Shelley Wood

November 08, 2011

November 8, 2011 (Orlando, Florida) — If some of the trials taking the stage at this year's American Heart Association 2011 Scientific Sessions sound familiar, that's because much of the hottest data to be released in full at this year's meeting have already made headlines after trials were stopped early or had their top-line results released early to the public for Securities and Exchange Commission (SEC) reasons.

In that lineup are TRACER, PALLAS, ATLAS-ACS 2, SATURN, and AIM-HIGH. Speaking with heartwire , Dr Elliott Antman (Brigham and Women's Hospital, Boston, MA), insisted that the early glimpse at how these studies turned out has not dampened enthusiasm for the full results--quite the opposite.

"I think there is actually more enthusiasm [among AHA attendees], because their interest has been piqued." In a perfect world, there would be no need to prerelease top-line information, he said, but "we're in an environment where there is all this concern about making a statement to satisfy the SEC. So we make every effort to advise investigators as to how to be as qualitative and nonquantitative in their preliminary presentation of the information as possible."

The "chatter" he's heard is that people are more excited than ever to see results in detail. "People know that we live in an evidenced-based medicine era, and they want to see the evidence in full, and more important, they want to hear the discussion around the results."

Sunday Late-Breakers

In fact, Antman's top picks from the opening late-breaking clinical-trial session, at 3:45 pm on Sunday, focused on thrombosis, are two of these earlier-glimpsed studies, TRACER, testing the protease-activated receptor 1 (PAR-1) inhibitor vorapaxar in ACS patients, and ATLAS ACS 2. As previously reported by heartwire , TRACER was stopped in January on the recommendations of the data safety and monitoring board (DSMB). By contrast, ATLAS results were released in top-line form after the trial met its primary end point of reducing a composite of cardiovascular death, MI, and stroke with rivaroxaban vs placebo. The drug was also associated with a significant increase in major bleeding events not associated with coronary artery bypass surgery. The magnitude of these safety and efficacy findings, however, remains to be seen.

Antman also singled out a third trial from that first session as "a close second"--ADOPT, addressing the prevention of thrombotic events using apixaban in patients hospitalized for acute illness.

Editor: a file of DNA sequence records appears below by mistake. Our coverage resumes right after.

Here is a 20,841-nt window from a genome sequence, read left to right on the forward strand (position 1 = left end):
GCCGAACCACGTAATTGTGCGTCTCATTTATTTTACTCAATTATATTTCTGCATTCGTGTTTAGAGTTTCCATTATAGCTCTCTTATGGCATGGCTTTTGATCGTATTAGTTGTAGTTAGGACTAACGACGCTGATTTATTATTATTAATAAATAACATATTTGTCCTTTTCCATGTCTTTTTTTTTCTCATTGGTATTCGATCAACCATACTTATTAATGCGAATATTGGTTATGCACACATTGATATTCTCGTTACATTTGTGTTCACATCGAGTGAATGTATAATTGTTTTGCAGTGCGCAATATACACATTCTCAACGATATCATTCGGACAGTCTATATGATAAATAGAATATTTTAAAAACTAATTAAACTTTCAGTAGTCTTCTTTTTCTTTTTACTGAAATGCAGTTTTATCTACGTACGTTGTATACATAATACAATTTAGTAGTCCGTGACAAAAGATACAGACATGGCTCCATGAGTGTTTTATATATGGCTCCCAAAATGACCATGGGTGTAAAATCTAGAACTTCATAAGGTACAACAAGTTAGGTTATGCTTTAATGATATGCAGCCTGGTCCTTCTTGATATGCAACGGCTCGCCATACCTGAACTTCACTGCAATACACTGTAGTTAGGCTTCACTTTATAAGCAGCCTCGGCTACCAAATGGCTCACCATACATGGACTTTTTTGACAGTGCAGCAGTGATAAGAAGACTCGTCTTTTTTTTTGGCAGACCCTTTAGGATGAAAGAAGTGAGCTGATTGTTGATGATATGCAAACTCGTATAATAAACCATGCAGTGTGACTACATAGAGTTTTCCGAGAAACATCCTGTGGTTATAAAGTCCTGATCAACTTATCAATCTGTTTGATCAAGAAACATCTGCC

Monday Late-Breakers

Monday actually includes two separate late-breaking clinical-trial sessions, one at 10:45 in the morning and one at 3:45 in the afternoon. This was necessitated by the sheer number of high-quality late-breaking results submitted to the AHA for consideration, Antman said.

The morning session is dedicated to health services research tackling a range of pressing questions, Antman said. "I can't decide which one is the 'best'--they're all important," he said. The Monday afternoon session is dedicated to heart rhythm disorders. Here, Antman singled out the PALLAS trial, stopped by the DSMB after seeing an increase in major cardiovascular events--a composite of stroke, MI, systemic embolism, or cardiovascular death--among patients with permanent atrial fibrillation randomized to dronedarone (Multaq, Sanofi).

Tuesday Late-Breakers

The Tuesday morning late-breaking session at 10:45 am includes a study looking at a new cholesteryl ester transfer protein (CETP) inhibitor, evacetrapib and the completed SATURN high-dose statin comparison, previously reported by heartwire . But the trial that Antman believes will "attract the most attention" in this session is AIM-HIGH.

As the sponsoring National Heart Lung and Blood Institute (NHLBI) announced when it stopped the study back in May, niacin appeared to offer no benefits on top of a statin for secondary prevention and was associated with a small increase in ischemic stroke.

"What we want to know is, was the study underpowered? Was niacin not working? Or does the concept of raising HDL not help?" This is a set of "robust questions" that we hope we'll get some answers to, Antman said.